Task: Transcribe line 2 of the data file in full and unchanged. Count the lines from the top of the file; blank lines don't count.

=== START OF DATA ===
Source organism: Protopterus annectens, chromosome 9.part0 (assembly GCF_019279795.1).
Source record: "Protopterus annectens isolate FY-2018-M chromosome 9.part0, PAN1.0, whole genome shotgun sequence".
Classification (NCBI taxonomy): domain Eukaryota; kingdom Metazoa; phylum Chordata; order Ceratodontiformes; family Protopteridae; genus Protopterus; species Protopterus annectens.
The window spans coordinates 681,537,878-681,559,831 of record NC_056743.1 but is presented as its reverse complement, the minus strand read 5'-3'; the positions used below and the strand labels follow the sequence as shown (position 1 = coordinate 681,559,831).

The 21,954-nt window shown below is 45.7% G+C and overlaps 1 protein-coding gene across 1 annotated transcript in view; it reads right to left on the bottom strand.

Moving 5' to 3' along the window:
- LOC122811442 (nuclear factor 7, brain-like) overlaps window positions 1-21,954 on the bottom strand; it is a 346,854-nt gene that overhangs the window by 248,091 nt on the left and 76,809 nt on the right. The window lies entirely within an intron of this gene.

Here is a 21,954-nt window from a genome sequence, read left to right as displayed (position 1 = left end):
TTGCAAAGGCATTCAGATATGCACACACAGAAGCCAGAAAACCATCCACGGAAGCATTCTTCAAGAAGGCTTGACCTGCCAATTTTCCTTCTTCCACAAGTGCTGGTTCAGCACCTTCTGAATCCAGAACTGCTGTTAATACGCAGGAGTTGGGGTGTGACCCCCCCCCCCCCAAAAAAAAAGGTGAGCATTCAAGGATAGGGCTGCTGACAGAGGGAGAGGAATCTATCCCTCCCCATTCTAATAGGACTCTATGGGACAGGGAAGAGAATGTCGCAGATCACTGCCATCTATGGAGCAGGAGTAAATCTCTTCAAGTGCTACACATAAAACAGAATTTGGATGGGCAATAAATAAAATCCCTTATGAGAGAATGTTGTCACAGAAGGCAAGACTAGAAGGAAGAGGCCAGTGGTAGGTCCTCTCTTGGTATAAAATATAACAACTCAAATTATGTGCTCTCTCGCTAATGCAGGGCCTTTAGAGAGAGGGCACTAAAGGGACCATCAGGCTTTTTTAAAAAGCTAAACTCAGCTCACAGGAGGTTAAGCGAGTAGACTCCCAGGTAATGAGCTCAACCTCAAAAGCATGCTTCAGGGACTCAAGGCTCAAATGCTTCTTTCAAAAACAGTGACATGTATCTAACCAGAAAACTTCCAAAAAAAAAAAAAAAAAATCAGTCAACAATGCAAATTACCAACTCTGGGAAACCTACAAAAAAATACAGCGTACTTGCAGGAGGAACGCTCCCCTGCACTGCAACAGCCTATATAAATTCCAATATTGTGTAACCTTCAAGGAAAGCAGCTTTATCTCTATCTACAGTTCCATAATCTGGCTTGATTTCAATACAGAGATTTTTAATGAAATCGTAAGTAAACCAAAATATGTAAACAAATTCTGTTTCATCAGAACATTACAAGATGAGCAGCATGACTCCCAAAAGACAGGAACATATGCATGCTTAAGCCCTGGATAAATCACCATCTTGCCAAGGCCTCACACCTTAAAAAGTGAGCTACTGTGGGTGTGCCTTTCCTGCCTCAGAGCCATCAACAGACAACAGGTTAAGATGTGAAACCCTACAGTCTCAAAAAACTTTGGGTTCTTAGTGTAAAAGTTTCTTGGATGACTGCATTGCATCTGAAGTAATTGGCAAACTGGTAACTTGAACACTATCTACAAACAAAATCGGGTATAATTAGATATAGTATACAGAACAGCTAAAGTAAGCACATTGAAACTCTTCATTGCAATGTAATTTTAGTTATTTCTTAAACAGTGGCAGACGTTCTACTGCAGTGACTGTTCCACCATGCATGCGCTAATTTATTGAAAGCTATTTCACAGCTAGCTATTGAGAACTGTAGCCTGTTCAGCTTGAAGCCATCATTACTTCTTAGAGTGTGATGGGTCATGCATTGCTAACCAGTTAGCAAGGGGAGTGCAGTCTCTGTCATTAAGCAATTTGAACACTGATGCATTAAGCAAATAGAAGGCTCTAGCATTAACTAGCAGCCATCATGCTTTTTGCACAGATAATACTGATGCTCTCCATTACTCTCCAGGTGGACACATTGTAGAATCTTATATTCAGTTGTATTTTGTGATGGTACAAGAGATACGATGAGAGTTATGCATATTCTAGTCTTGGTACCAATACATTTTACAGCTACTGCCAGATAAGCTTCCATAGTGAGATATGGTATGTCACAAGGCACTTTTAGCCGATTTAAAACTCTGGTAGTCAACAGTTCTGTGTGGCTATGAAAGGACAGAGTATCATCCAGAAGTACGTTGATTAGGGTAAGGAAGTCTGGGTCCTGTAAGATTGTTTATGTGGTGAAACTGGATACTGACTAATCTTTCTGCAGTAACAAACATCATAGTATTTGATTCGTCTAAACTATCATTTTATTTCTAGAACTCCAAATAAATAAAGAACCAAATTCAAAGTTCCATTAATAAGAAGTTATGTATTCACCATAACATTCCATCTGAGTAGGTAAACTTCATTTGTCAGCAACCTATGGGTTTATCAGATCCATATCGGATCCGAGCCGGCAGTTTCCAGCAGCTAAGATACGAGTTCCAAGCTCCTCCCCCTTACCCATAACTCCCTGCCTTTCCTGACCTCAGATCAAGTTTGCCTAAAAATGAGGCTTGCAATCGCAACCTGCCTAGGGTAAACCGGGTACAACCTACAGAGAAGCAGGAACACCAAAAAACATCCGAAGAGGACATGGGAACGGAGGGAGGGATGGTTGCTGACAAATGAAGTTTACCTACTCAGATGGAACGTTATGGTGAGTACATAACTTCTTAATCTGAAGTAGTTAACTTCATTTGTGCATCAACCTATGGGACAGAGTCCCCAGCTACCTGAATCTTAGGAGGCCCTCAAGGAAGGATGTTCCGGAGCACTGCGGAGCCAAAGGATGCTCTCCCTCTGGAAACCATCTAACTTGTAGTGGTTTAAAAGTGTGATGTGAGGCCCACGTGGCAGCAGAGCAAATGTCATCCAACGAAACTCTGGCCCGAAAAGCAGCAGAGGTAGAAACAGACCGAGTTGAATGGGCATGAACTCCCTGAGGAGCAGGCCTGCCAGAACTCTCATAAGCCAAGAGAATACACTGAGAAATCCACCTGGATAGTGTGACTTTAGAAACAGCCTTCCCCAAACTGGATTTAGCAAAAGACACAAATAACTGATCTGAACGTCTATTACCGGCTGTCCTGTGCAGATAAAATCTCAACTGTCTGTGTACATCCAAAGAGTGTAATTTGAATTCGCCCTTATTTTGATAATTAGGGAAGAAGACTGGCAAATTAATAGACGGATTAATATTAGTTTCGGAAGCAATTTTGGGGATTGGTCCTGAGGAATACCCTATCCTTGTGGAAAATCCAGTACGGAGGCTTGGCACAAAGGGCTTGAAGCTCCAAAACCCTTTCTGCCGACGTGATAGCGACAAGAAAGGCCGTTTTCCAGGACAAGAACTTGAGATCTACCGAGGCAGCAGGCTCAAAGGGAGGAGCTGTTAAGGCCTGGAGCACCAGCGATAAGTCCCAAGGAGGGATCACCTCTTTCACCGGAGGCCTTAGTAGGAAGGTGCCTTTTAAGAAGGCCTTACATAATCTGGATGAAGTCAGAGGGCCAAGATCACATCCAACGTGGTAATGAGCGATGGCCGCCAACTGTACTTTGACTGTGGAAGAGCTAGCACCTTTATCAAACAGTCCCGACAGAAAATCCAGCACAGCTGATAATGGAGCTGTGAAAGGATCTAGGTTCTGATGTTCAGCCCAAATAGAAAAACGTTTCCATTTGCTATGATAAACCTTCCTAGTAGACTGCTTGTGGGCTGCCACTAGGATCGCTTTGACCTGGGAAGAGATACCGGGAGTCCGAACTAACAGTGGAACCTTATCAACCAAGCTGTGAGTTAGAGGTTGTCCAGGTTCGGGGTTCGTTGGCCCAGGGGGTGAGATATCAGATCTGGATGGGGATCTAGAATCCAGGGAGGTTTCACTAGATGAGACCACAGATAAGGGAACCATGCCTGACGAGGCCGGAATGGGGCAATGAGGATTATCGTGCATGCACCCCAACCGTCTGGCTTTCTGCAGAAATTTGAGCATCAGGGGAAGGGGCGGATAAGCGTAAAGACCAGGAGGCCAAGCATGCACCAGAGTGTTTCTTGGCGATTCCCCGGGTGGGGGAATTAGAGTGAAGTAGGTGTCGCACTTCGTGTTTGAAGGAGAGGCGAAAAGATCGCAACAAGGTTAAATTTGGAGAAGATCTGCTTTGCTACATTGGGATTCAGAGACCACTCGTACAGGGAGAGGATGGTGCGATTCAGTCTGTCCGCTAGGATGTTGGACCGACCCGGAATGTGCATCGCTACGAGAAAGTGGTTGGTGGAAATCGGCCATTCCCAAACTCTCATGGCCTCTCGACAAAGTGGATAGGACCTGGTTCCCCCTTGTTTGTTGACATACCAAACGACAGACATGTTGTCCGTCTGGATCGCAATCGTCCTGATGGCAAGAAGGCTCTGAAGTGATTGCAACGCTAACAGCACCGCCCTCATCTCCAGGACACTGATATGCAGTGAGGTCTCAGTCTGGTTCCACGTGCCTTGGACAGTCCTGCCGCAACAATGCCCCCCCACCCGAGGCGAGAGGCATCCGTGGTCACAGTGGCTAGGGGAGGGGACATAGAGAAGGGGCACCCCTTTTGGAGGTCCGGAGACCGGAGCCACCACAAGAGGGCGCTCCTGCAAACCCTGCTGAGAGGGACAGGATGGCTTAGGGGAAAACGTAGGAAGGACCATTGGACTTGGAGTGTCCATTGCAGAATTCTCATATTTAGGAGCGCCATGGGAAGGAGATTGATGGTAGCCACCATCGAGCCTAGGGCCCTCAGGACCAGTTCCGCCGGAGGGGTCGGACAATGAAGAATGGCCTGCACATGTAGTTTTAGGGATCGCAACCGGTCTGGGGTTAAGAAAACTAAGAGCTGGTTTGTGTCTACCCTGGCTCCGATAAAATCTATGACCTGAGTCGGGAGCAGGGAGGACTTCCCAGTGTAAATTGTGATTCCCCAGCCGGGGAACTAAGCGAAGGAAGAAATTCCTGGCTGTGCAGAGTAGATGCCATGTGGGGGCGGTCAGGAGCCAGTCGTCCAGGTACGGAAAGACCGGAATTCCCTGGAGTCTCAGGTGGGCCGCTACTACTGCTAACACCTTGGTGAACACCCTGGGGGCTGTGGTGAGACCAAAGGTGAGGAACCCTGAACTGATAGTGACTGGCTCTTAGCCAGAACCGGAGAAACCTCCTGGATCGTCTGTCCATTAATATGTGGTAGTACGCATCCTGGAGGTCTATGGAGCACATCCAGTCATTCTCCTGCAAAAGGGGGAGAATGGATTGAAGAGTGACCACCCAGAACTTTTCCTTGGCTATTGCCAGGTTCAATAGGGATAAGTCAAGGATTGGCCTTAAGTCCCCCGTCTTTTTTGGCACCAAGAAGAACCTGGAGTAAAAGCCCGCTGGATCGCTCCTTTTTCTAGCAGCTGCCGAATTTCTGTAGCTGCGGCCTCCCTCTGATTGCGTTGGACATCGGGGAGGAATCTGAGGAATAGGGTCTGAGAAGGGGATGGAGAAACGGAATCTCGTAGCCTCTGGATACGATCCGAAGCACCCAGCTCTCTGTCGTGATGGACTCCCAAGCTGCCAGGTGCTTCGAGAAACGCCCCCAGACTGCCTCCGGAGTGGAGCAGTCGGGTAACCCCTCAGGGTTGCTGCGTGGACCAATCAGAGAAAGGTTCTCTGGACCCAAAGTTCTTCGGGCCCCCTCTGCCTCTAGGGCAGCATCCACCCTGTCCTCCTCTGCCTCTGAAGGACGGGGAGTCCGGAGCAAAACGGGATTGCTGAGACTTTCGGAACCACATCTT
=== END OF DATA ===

Source record: "Protopterus annectens isolate FY-2018-M chromosome 9.part0, PAN1.0, whole genome shotgun sequence".